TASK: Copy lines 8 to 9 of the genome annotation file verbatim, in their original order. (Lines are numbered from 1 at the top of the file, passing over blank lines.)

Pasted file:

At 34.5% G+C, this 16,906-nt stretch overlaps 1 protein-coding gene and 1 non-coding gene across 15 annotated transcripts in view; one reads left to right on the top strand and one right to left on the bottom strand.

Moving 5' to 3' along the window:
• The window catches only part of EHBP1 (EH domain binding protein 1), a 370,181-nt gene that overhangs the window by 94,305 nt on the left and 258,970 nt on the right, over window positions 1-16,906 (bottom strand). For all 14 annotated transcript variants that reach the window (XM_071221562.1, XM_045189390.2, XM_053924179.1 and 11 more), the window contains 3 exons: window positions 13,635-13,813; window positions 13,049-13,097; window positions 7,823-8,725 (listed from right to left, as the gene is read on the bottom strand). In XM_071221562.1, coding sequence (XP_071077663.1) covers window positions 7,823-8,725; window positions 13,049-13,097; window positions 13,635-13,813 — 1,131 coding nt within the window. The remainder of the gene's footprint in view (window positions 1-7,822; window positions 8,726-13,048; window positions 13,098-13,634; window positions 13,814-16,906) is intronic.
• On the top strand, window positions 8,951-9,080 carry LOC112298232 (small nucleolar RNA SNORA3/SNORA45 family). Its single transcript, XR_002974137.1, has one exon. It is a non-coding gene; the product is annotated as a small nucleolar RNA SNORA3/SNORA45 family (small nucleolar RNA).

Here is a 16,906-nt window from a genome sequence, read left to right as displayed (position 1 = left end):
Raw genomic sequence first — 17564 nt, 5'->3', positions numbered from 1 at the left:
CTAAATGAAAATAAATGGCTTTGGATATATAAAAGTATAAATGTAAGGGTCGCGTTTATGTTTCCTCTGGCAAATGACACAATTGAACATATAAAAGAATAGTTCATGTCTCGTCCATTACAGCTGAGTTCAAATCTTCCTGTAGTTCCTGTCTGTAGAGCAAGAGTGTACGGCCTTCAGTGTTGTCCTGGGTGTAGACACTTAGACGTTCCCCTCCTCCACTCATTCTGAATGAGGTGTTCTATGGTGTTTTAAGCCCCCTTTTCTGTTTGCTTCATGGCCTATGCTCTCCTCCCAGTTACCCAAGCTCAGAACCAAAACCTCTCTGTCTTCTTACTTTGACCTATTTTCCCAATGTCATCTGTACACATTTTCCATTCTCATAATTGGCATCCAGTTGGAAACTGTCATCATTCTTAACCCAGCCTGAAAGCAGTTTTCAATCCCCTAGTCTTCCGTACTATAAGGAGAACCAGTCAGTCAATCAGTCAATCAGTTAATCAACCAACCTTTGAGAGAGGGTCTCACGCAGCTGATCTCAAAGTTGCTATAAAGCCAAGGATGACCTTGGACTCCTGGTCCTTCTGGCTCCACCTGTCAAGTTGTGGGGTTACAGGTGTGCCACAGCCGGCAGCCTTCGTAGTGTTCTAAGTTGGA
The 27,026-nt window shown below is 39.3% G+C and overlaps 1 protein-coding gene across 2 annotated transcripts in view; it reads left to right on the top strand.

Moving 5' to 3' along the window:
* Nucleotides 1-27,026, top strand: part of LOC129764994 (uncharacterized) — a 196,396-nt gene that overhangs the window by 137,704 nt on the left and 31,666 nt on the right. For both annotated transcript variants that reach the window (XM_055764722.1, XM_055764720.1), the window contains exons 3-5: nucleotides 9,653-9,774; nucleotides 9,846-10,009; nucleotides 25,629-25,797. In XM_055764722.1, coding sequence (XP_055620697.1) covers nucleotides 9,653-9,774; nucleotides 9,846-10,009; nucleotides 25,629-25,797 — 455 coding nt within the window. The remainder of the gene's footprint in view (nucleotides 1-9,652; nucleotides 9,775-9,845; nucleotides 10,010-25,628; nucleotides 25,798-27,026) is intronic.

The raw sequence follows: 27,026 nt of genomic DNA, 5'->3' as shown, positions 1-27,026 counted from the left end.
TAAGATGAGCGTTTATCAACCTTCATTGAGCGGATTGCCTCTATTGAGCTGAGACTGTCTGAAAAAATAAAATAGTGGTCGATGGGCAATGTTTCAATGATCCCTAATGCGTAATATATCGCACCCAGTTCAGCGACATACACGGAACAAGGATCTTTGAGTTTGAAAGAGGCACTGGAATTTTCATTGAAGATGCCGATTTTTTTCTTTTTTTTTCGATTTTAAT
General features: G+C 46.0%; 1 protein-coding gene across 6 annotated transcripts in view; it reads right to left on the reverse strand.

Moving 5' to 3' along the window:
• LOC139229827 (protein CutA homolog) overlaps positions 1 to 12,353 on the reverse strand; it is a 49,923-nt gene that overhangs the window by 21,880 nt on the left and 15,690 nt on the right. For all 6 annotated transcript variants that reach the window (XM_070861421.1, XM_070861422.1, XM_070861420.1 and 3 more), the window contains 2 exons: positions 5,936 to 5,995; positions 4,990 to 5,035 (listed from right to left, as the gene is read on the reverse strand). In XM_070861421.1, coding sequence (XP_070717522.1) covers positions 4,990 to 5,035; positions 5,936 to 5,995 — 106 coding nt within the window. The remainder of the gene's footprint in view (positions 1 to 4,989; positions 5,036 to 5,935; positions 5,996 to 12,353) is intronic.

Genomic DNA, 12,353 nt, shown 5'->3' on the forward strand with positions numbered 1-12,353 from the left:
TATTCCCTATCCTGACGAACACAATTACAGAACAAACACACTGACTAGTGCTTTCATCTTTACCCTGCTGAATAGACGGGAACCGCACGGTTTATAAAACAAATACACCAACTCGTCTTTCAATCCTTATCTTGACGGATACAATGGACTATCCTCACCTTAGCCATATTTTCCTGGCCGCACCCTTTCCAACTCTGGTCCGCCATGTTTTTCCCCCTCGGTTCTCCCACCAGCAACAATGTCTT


The 27,026-nt window shown below is 39.3% G+C and overlaps 1 protein-coding gene across 2 annotated transcripts in view; it reads left to right on the top strand.

Moving 5' to 3' along the window: